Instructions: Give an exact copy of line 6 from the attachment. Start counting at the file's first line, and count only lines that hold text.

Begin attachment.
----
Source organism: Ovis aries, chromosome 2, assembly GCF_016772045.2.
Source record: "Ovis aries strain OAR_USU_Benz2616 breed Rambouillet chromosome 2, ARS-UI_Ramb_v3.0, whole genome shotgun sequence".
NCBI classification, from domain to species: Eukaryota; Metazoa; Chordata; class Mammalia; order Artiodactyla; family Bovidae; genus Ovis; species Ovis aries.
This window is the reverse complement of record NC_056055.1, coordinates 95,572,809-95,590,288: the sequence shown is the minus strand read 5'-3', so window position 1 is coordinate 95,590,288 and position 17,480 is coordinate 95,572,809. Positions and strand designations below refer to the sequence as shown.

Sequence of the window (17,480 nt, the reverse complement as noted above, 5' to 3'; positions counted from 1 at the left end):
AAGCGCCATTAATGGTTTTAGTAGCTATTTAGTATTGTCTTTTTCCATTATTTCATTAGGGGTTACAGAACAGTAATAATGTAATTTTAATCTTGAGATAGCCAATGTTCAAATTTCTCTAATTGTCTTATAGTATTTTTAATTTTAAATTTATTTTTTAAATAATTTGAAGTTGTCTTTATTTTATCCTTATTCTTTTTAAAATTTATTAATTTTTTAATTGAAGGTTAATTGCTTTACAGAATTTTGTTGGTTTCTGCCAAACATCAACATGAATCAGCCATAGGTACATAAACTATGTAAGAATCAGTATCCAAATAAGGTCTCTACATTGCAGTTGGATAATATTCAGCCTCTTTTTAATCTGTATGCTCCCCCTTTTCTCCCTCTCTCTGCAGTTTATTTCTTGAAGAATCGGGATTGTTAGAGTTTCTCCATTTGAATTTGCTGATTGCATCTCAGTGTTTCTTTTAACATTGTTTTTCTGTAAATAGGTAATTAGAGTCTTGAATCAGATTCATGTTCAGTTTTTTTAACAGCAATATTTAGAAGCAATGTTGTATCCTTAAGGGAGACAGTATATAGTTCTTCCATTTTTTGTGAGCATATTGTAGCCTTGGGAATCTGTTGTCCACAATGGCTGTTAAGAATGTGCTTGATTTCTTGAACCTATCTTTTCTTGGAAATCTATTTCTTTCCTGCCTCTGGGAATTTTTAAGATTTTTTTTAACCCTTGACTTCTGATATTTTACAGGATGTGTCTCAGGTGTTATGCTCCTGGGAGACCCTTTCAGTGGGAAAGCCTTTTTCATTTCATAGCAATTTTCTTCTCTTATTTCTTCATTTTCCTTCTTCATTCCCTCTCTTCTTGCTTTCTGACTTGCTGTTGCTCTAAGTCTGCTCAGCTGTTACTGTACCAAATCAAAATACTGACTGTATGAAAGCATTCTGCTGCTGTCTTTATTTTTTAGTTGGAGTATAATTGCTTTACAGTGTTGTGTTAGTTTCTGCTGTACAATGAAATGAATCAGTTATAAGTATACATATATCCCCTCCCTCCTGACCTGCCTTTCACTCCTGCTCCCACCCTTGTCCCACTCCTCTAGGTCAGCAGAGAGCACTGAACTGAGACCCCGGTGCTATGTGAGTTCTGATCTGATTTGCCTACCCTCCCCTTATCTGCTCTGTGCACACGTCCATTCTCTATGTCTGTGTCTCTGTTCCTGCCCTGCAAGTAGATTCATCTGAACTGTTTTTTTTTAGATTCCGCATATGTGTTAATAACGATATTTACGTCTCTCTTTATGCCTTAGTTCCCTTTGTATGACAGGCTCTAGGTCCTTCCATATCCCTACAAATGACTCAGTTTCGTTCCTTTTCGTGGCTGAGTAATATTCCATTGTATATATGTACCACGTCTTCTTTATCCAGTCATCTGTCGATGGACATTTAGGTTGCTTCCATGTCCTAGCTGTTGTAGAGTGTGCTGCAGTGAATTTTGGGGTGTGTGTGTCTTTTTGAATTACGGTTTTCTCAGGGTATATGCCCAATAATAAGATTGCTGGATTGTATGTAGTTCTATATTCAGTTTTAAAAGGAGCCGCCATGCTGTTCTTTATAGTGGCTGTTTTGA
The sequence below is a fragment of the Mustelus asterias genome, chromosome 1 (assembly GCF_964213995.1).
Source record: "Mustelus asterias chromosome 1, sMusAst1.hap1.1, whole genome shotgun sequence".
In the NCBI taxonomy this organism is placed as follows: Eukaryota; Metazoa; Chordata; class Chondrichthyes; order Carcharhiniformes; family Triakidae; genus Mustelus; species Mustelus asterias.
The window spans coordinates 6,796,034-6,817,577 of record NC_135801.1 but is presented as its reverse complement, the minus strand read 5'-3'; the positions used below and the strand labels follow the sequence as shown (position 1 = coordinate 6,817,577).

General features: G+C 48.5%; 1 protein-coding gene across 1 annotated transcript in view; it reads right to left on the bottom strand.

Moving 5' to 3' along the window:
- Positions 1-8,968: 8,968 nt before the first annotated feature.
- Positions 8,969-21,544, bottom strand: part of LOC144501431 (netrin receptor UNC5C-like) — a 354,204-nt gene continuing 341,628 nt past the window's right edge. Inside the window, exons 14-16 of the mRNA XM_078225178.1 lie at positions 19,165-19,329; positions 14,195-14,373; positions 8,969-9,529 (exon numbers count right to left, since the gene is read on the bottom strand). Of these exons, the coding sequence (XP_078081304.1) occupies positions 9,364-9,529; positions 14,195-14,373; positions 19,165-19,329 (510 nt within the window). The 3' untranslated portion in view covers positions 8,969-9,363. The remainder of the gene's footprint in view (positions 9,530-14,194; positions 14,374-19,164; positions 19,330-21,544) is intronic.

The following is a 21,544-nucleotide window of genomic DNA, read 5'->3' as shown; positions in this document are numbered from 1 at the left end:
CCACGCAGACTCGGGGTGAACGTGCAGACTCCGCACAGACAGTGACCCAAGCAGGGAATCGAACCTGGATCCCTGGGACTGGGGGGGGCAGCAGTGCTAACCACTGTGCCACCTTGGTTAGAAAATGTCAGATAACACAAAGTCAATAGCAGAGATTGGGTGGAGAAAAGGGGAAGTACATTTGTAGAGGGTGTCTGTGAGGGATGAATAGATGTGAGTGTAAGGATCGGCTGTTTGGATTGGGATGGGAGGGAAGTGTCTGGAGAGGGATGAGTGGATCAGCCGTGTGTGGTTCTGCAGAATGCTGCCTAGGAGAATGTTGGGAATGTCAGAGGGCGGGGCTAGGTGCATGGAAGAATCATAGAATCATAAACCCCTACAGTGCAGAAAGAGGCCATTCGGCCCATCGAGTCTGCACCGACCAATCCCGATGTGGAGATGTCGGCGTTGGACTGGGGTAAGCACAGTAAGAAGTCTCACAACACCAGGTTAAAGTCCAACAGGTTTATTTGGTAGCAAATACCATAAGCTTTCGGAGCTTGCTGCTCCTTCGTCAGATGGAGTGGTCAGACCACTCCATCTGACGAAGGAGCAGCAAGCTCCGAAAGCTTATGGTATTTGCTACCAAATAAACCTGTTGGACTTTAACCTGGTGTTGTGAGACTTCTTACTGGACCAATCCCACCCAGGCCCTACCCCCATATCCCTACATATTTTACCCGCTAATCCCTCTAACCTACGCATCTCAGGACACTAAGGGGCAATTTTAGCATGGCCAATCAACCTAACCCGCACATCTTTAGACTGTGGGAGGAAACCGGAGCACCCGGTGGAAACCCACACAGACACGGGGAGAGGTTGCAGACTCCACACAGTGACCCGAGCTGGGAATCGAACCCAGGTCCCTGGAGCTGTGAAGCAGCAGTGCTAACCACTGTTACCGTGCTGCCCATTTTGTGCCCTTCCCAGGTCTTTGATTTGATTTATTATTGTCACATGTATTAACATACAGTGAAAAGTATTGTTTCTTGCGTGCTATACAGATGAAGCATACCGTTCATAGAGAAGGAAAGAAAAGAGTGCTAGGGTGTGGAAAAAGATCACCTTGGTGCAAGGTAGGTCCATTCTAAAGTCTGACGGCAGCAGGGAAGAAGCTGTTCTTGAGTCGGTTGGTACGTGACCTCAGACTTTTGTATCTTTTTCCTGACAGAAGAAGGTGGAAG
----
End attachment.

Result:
AAGCGCCATTAATGGTTTTAGTAGCTATTTAGTATTGTCTTTTTCCATTATTTCATTAGGGGTTACAGAACAGTAATAATGTAATTTTAATCTTGAGATAGCCAATGTTCAAATTTCTCTAATTGTCTTATAGTATTTTTAATTTTAAATTTATTTTTTAAATAATTTGAAGTTGTCTTTATTTTATCCTTATTCTTTTTAAAATTTATTAATTTTTTAATTGAAGGTTAATTGCTTTACAGAATTTTGTTGGTTTCTGCCAAACATCAACATGAATCAGCCATAGGTACATAAACTATGTAAGAATCAGTATCCAAATAAGGTCTCTACATTGCAGTTGGATAATATTCAGCCTCTTTTTAATCTGTATGCTCCCCCTTTTCTCCCTCTCTCTGCAGTTTATTTCTTGAAGAATCGGGATTGTTAGAGTTTCTCCATTTGAATTTGCTGATTGCATCTCAGTGTTTCTTTTAACATTGTTTTTCTGTAAATAGGTAATTAGAGTCTTGAATCAGATTCATGTTCAGTTTTTTTAACAGCAATATTTAGAAGCAATGTTGTATCCTTAAGGGAGACAGTATATAGTTCTTCCATTTTTTGTGAGCATATTGTAGCCTTGGGAATCTGTTGTCCACAATGGCTGTTAAGAATGTGCTTGATTTCTTGAACCTATCTTTTCTTGGAAATCTATTTCTTTCCTGCCTCTGGGAATTTTTAAGATTTTTTTTAACCCTTGACTTCTGATATTTTACAGGATGTGTCTCAGGTGTTATGCTCCTGGGAGACCCTTTCAGTGGGAAAGCCTTTTTCATTTCATAGCAATTTTCTTCTCTTATTTCTTCATTTTCCTTCTTCATTCCCTCTCTTCTTGCTTTCTGACTTGCTGTTGCTCTAAGTCTGCTCAGCTGTTACTGTACCAAATCAAAATACTGACTGTATGAAAGCATTCTGCTGCTGTCTTTATTTTTTAGTTGGAGTATAATTGCTTTACAGTGTTGTGTTAGTTTCTGCTGTACAATGAAATGAATCAGTTATAAGTATACATATATCCCCTCCCTCCTGACCTGCCTTTCACTCCTGCTCCCACCCTTGTCCCACTCCTCTAGGTCAGCAGAGAGCACTGAACTGAGACCCCGGTGCTATGTGAGTTCTGATCTGATTTGCCTACCCTCCCCTTATCTGCTCTGTGCACACGTCCATTCTCTATGTCTGTGTCTCTGTTCCTGCCCTGCAAGTAGATTCATCTGAACTGTTTTTTTTTAGATTCCGCATATGTGTTAATAACGATATTTACGTCTCTCTTTATGCCTTAGTTCCCTTTGTATGACAGGCTCTAGGTCCTTCCATATCCCTACAAATGACTCAGTTTCGTTCCTTTTCGTGGCTGAGTAATATTCCATTGTATATATGTACCACGTCTTCTTTATCCAGTCATCTGTCGATGGACATTTAGGTTGCTTCCATGTCCTAGCTGTTGTAGAGTGTGCTGCAGTGAATTTTGGGGTGTGTGTGTCTTTTTGAATTACGGTTTTCTCAGGGTATATGCCCAATAATAAGATTGCTGGATTGTATGTAGTTCTATATTCAGTTTTAAAAGGAGCCGCCATGCTGTTCTTTATAGTGGCTGTTTTGA